After a few days in Seville, Husband and I traveled to Granada, mostly to see the Alhambra. I have to admit, I had no idea about the Alhambra before this trip. How could I have known, when most of my life I thought Granada was a fake camp made up in the song I refer to in the title? (By the way, today I learned that that song won a Grammy.) (So has LeVar Burton which is my favorite random fact.) (Obama has two.) Obviously, I had no idea of the wonder that was in store for me. Not only is the Alhambra even more incredible than you can imagine, but Granada itself was probably my favorite city of our whole trip through Andalusia. Is it because it was the only one with a strong vegetarian restaurant that I really enjoyed? The world will never know. But that wouldn't change the fact that I had a very enjoyable time.
Recently, Husband and I spent a weekend in Madrid, and then two weeks later we returned to Spain for an extended trip through Andalusia, because whenever we go to Spain, we go back two weeks later. Not really on purpose, it's just how our travels always fall and it's weird but hey we like Spain. If we go to Spain once, we go twice, usually in the same month. But this part of Spain, the southern part, was new to us, although I did spend a weekend during college in Malaga at a resort I found on hostelworld.com for supercheap but I didn't leave the resort the whole time so it doesn't really count. Also I was alone at the resort, which was filled with Spanish families and lots of children and everyone stared me and it was the most awkward thing ever. Anyway, we're not here to talk about that. We are here to talk about something that finally surpassed the awkwardness of that Malaga weekend: Easter week in Seville. See, we didn't realize that Seville was the epicentre of Easter, not until we were smack dab in the center of the insane crowds and shocking costumes. I don't know if you know this, but you know Jesus? Hoo boy, he's big there. And Jesus Fever spreads at similar strengths throughout all of Andalusia, so while I'm just talking about Seville today, the rest of my Andalusia posts will feature similar levels of craycray bananapants.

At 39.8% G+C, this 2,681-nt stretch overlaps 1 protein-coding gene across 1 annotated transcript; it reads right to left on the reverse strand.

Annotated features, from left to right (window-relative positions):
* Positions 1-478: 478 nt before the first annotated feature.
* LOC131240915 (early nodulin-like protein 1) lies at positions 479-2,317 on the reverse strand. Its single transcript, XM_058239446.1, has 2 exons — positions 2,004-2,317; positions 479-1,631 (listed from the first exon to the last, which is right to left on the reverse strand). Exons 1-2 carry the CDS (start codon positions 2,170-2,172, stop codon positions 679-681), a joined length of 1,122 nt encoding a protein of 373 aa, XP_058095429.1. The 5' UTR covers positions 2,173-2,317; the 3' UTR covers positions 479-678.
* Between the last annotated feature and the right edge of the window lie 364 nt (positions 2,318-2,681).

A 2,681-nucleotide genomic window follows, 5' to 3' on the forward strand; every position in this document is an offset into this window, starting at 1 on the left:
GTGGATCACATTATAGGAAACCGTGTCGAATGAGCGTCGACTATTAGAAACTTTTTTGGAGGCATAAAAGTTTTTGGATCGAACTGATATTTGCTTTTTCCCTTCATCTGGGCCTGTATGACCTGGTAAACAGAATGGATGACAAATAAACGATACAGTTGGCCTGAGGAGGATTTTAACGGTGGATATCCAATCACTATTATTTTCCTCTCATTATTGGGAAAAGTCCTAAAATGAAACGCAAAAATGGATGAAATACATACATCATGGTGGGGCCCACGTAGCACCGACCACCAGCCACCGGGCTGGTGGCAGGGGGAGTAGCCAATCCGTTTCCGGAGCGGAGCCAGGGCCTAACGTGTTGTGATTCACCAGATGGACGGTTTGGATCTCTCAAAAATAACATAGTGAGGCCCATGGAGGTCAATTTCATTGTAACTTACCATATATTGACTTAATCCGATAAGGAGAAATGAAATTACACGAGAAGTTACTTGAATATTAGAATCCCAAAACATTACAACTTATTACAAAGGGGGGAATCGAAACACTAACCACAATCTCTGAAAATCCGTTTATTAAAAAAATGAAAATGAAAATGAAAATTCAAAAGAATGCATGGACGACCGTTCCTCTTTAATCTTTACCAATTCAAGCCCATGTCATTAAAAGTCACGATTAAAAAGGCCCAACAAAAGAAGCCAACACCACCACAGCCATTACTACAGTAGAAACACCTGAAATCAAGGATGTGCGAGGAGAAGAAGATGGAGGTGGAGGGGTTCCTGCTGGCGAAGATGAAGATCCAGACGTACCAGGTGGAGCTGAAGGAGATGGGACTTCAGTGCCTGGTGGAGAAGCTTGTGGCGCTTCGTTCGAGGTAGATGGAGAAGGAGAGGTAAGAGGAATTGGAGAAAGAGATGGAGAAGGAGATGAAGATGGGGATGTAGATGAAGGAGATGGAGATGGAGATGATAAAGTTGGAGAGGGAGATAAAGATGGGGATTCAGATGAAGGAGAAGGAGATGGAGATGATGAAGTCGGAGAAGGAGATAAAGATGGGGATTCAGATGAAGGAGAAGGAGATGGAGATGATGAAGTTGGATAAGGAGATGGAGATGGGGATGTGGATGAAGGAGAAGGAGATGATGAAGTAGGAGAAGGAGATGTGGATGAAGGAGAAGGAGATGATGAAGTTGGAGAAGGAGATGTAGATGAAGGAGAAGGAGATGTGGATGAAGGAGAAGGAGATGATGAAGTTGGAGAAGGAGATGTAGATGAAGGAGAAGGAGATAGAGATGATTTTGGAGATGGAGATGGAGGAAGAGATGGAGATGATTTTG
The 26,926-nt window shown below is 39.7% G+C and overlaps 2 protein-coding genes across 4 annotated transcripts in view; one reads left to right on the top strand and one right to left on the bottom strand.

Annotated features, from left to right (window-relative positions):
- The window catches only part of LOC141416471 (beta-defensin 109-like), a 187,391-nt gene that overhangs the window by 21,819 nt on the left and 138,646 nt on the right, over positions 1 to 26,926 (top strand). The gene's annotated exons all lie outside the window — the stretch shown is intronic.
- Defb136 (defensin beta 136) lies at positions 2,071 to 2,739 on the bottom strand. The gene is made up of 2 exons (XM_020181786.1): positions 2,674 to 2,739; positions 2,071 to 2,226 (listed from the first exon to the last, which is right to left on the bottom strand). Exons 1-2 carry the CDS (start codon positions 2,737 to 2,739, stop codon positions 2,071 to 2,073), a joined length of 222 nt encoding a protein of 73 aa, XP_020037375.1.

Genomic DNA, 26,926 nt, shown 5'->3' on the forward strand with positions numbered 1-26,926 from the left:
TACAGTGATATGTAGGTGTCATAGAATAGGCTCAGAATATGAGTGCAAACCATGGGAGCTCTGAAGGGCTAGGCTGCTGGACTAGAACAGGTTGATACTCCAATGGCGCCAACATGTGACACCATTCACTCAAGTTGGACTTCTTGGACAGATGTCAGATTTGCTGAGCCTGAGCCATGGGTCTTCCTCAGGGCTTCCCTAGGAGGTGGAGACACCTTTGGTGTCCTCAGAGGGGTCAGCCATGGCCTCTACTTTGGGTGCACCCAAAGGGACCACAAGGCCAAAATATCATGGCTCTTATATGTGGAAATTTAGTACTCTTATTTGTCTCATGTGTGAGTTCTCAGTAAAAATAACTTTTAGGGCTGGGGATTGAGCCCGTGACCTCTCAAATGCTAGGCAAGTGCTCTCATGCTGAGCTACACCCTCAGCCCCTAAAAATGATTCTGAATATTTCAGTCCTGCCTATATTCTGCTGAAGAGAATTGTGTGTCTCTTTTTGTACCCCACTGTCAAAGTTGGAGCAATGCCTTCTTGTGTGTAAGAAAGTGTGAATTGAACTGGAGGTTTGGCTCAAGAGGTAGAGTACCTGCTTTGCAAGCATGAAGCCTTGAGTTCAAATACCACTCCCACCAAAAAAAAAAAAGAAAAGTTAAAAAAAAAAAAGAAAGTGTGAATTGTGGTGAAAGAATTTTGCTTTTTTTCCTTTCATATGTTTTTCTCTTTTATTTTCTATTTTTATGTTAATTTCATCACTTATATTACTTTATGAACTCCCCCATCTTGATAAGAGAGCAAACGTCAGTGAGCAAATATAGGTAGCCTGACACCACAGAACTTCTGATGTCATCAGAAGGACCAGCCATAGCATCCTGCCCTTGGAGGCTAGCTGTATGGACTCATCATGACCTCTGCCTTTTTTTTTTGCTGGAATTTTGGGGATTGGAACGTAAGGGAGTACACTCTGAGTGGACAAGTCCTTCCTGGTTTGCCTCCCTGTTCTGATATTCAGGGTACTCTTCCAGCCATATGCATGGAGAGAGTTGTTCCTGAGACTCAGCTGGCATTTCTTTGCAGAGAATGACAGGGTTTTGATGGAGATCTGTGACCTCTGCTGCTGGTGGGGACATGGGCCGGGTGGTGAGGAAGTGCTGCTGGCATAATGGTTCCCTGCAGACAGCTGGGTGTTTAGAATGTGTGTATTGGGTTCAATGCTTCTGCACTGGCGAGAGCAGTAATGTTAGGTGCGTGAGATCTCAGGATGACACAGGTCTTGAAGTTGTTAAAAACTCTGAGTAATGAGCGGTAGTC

Last summer, Husband and I spent a lovely vacation all over Malta, a tiny country with many beautiful sights and at least one very amazing Eurovision song. It’s just below Sicily and to the east of Tunisia so, unfortunately, it’s often overlooked when people plan vacations to the area and choose the more well-known places. They/you shouldn’t, because Malta is a wonderful spot for a holiday. It offers a calmer, smaller experience than the more famous places in the area but with natural beauty and charm and (most importantly when coming from Britain) warmth. I wrote about Valletta, the capital, a while back and I’ll be writing about all the different places we saw eventually, but today I want to talk about Gozo, the even tinier island just to the northeast of the main island. Gozo was probably our favorite part of Malta. It had stunning natural beauty and interesting archaeological sites. The seemingly endless dirt ‘roads’ and desert-like atmosphere made it seem like we were discovering new land, which is a hard feeling to have in Europe.
Perhaps my favorite part of the world (if only because it includes Florence), Western Europe is where I became a travel enthusiast. And a gelato enthusiast.